As the designers at Curry Brand remain busy amplifying stories from Steph’s history, the marketing team plans for Fudd’s future. After averaging 12 points a night in her debut season, the Storrs sophomore spent part of the summer working at the Select Camp, training with Steph, and shooting campaigns for future Curry Brand activations.
Timing is of the essence as Fudd’s Huskies are backed by Nike, a rival sponsor, meaning she can’t wear Curry Brand sneakers on the court during her regular season or March Madness moments.
“This summer has been my first chance to really wear and rep Curry Brand and be with Steph in person for a shoot,” Fudd said. “Now getting to learn from him in person and see how he works? I’ve learned a lot.”
Since last season ended, Fudd has leaned into her Curry connection. She’s backed Steph on shoe launches as she’s worked on her own game behind the scenes. The timing has been brilliant for both as Steph stole the spotlight all spring and into the summer, winning his fourth NBA Championship while rotating Curry 4 FloTros and Curry 9s.
While Azzi watched, she also activated.
“She was just used for International Women’s Day for the WNBA with her being the face of it,” Steve Segears, Global Merchandising/Senior Merchant for Curry Brand, told Boardroom in July. “We did the Title IX colorway, which sold out. The proceeds are going back to fighting for that cause. One of our biggest pillars is leaving any community or cause better than we found it and that’s one thing that’s really ingrained from a Stephen standpoint.”
For her sophomore season in Storrs — and for each summer after — Fudd will continue to hone her skillset while promoting her partnership with Curry Brand. She’ll lead the Huskies in heat from the Nike Kyrie and KD lines in NCAA action, while amplifying Steph’s shoes in NIL.
In both spaces, however, she’ll continue to learn the business as Steph builds his brand.
Even at a Nike school, Fudd remains aligned with the future of Steph’s footwear line.
“It’s pretty crazy to see myself when you open the Under Armour website representing this brand,” Fudd said. “I had never thought about the behind-the-scenes of any of this stuff. I’m learning that there’s so much that goes into building not just a brand but a shoe and a company. I’ve met so many incredible people along the way.”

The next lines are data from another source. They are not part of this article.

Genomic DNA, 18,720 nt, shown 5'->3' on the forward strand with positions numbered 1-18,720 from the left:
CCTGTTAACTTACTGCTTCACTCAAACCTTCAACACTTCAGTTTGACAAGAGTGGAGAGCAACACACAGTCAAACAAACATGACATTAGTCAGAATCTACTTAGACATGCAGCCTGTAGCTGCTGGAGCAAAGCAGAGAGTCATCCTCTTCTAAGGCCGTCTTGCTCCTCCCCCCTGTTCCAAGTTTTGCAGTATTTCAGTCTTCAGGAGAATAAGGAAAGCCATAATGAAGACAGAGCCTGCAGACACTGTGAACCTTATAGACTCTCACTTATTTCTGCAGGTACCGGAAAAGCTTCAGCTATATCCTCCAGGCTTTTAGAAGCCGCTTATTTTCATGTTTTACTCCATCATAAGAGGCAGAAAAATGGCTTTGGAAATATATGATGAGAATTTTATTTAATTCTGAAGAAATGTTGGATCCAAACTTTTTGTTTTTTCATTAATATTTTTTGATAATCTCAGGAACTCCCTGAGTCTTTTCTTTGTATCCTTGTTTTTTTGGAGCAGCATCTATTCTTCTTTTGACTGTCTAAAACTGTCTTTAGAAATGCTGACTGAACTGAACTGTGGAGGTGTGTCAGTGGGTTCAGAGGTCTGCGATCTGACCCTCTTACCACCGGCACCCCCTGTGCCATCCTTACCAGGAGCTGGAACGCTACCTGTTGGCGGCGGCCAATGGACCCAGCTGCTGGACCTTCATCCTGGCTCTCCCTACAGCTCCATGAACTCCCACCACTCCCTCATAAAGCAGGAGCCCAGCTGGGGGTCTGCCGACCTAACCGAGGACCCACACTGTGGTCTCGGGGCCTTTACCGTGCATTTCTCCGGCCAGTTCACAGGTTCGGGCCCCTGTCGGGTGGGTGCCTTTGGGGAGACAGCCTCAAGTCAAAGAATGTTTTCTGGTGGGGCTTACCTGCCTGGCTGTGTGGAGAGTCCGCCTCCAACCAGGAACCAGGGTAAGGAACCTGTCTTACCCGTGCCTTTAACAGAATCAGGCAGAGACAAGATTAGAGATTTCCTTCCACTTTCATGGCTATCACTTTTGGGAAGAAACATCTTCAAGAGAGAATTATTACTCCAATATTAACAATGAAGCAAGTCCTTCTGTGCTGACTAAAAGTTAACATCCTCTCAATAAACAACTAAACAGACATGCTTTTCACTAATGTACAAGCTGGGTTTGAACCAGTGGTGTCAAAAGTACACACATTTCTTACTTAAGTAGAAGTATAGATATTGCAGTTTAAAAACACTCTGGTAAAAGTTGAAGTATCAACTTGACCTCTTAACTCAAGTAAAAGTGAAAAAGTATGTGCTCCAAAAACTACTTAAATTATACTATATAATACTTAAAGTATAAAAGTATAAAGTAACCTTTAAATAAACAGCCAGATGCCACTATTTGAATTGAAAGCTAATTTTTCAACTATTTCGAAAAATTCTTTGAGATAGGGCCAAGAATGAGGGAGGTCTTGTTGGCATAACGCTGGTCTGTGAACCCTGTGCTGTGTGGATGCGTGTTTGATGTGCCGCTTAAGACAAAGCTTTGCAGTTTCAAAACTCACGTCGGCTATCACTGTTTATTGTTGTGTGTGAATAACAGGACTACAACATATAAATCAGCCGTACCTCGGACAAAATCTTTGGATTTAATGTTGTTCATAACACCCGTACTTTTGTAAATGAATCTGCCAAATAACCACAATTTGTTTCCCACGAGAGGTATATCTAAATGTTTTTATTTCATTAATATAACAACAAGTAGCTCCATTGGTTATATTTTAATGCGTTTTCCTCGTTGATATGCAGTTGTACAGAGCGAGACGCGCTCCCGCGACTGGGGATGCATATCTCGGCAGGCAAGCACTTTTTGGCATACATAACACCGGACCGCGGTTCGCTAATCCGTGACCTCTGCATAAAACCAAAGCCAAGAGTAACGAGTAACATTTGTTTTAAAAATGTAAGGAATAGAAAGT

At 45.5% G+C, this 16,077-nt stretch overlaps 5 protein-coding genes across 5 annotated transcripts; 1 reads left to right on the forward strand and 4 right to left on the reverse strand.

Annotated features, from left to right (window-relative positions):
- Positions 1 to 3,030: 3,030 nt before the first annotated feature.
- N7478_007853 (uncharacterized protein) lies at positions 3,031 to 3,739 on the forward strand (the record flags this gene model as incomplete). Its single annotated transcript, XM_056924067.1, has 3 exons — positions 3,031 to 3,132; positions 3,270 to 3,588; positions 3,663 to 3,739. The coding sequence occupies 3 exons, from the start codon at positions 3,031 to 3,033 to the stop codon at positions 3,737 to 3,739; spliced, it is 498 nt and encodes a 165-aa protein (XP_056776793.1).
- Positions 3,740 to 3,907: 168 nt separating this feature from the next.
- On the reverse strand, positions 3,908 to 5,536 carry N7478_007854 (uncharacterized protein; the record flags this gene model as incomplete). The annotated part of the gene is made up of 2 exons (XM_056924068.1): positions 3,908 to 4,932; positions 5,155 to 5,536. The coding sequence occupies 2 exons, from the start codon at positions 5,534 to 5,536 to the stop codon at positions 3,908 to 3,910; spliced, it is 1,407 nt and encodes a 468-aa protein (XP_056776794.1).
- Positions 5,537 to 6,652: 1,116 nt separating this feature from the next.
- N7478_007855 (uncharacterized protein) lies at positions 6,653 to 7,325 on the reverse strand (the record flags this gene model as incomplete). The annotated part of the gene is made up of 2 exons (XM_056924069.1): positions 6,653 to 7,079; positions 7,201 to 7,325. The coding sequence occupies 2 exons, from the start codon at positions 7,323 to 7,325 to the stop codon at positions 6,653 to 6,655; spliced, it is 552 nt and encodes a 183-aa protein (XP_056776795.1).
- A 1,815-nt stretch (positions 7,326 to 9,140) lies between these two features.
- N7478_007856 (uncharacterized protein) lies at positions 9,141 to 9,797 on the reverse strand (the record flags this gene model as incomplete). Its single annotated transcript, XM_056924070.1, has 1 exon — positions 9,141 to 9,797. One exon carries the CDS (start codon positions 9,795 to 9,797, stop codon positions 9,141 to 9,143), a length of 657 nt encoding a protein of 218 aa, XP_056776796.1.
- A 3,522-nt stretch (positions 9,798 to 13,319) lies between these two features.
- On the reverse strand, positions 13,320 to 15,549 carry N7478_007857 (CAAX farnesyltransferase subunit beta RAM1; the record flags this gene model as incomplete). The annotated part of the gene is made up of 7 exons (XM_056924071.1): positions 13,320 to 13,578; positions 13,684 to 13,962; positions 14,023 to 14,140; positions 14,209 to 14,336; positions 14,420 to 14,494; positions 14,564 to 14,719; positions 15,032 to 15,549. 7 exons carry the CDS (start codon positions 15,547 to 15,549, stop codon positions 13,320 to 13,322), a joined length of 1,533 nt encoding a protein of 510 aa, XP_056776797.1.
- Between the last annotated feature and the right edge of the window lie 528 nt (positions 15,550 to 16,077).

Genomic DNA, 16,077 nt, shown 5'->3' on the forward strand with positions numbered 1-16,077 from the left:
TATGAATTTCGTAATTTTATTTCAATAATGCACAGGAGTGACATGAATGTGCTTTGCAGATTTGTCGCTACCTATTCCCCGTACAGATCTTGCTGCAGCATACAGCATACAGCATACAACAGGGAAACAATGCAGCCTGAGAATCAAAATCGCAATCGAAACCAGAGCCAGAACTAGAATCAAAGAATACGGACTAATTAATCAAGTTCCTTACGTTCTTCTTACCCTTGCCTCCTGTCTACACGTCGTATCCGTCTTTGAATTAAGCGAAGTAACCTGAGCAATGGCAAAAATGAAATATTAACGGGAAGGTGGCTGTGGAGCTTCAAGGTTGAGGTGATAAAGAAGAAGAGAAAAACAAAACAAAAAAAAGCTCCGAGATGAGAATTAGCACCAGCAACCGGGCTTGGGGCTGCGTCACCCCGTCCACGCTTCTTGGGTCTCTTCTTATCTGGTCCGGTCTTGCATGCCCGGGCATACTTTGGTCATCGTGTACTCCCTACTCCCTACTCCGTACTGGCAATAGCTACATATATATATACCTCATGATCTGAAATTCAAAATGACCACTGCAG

Fudd says she has worked on a couple of designs tied to her teams back home. They’re deep in personal meaning and should be coming out soon. When she returns to her high school in DC — the same place Under Armour execs discovered her — she’ll represent Curry Brand not in just shoes, but spirit.
See, if a Jumpman speaks to excellence and fearlessness, the Curry emblem equates to humility and hard work.
“[Steph] became one of my favorite players because of how he acted around us,” Fudd said. “He’d hop in drills with us, teach us, and give us advice. He wasn’t Hollywood and I just loved his personality. His attention to detail? I aspire to be at that level. Getting to work with him and seeing all that firsthand? It’s a great reminder of where I want to be on the women’s side. He’s just such a great role model to have.”
Since meeting Steph at his camp in 2018, the camp has developed an entire women’s division. After her sophomore season, Fudd will return to the camp as a coach, counselor, and role model.
Once she graduates from UConn, she’ll leave as much more.
“She will be the face of the women’s Curry Brand for years,” Segears said. “As she makes her ascent into the WNBA we can get even louder with some of the stories that she wants to bring to life.”
- New “Timothy Goodman” KD15 Colorway Debuts at Nike’s The Swoosh Classic
- Derek Jeter’s Arena Club Announces $10 Million Series A Fundraising Round
- Week 14 NFL Predictions & Picks 2022
- Embracing College Basketball’s Year of the Big Man
- XFL Uniforms: League Reveals Under Armour Designs For All 8 Teams